- Calexico: Joey Burns (vocals, guitar, steel guitar, mandolin, cello, accordion, keyboards, double bass, percussion); John Convertino (accordion, vibraphone, marimba, drums, percussion).
- Personnel: Joey Burns (vocals, guitar, cello, accordion, organ, loops); Marianne Dissard (vocals); Nick Luca (guitar); Craig Schumacher (harmonica); John Convertino (accordion, organ, vibraphone, marimba, drums, percussion); Ruben Moreno, Martin Wenk (trumpet); Rob Mazurek (cornet).
- Recording information: WaveLab Studio, Tucson, AZ.
- Giant Sand members John Convertino and Joey Burns here continue their eclectic, soundtrack-like side project exploring music and culture. Approaching conventional song structure as a painter would a blank canvas, there are no rules and no limitations in their artful approach to their music.
- "El Picador" has an atmospheric quality that practically puts the taste of Mexican soil in your mouth, while in "Ballad of Cable Hogue," the English/French vocals play out like a dialogue to a Western classic. The instrumental "Muleta" paints more sonic pictures of Mexico with lush layers of acoustic guitars, while the dramatic and percussive "Mid-Town" creates a soundtrack of frenzied movement. The sleepy, jazz-washed accompaniment of "Fade" uses Jim Morrison influenced lyrics to excellent brooding effect, and a lonely melody played on accordion with sparse accompaniment builds with intensity in "Untitled III." Calexico transports you with its infectiously organic, analog feel.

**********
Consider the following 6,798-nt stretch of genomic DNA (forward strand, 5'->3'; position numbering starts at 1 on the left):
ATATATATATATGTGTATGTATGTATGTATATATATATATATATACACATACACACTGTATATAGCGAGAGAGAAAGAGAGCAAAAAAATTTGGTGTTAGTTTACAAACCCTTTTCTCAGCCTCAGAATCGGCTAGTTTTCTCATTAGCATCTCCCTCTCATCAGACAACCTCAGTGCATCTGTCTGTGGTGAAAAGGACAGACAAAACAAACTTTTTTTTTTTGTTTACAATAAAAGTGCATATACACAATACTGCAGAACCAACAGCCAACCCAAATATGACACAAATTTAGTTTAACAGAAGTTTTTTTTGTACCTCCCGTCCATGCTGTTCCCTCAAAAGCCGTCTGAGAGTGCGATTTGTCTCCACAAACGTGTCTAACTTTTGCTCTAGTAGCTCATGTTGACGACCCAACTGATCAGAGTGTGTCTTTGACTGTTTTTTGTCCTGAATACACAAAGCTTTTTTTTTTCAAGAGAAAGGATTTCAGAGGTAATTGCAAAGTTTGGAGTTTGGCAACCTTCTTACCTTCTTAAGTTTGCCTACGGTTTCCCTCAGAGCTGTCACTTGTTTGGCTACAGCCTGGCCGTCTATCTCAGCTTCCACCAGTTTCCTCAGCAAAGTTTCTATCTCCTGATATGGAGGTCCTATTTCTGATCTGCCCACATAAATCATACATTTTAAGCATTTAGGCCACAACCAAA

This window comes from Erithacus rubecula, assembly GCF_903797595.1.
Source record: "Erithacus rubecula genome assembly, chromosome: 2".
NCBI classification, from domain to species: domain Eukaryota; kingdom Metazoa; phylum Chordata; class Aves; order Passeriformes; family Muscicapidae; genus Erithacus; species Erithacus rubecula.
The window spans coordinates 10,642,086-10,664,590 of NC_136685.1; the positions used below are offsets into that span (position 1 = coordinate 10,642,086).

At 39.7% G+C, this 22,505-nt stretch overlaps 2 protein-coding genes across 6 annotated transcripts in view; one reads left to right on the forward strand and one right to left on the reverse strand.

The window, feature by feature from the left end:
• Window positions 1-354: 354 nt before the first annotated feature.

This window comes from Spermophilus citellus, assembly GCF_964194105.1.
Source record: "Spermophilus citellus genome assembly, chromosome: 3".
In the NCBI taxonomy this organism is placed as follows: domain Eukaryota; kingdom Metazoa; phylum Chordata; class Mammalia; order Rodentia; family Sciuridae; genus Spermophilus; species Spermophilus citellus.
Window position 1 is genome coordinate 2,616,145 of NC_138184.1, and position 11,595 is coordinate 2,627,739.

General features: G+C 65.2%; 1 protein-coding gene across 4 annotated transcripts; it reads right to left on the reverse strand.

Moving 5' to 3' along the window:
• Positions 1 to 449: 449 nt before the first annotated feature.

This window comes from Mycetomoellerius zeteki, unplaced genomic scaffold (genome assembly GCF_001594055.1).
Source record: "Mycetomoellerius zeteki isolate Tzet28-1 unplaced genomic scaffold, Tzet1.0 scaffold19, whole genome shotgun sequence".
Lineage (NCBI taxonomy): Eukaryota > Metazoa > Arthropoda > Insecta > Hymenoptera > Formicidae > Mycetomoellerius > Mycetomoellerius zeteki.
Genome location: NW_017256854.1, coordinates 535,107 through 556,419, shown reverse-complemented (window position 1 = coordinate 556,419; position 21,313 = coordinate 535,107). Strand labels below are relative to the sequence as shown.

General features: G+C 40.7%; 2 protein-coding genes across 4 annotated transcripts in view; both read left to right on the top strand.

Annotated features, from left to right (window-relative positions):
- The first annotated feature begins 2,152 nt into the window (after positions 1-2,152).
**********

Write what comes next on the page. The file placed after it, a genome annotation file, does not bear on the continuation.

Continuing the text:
Rolling Stone (6/22/00, p.135) - 3 stars out of 5 - "...A lazy dissolving dream of a record that glimmers in and out like a mirage and sharpens to a hard focus with songs like 'Sonic Wind'....conjuring a phantom photograph of the American West, overgrown with cactus and the unemployed."
Entertainment Weekly (5/19/00, p.74) - "...Burrows deep into south-of-the-border territory, with authentic waltz-time instrumentals, then warbles murder ballads and emotional road-kill tales that sound like Will Oldham fronting a mariachi band." - Rating: A-
Q (6/00, p.102) - 4 stars out of 5 - "...Highly evocative....sounding like a collection of offcuts from Orson Welles' 'A Touch Of Evil'....Accordions, melodica, trumpets and vibes give the album a haunting ambience..."
Magnet (8-9/00, pp.68-9) - "You'll need all the quiet you can possibly summon to hear the layered nuances embedded in the grooves of HOT RAIL....It's eerie quiet makes it so memorable....Seek not to label but to listen."
The Wire (5/00, p.63) - "...Combines scorched soundtracks with moody ballads....adding more impressionistic interludes and vocal tracks..."
CMJ (5/8/00, p.27) - "...Unfurls dramatically, with more colors and a sharper eye for detail....backed by sumptuous horns, slide guitars and more, HOT RAIL sounds like a collaborative effort between the Buena Vista Social Club, a wild-eyed wunderkind producer and a Gram Parsons-influenced rock star..."
Melody Maker (5/30/00, p.57) - 4 stars out of 5 - "...a mix of down-home country charms and knowingly worldly sophistication....made for everyone who's ever come second in any of life's duels. Beautiful."
Mojo (Publisher) (5/00, p.93) - "...A beautiful, accomplished work....The lyrics are resigned and weary but the music is sensuous and evocative."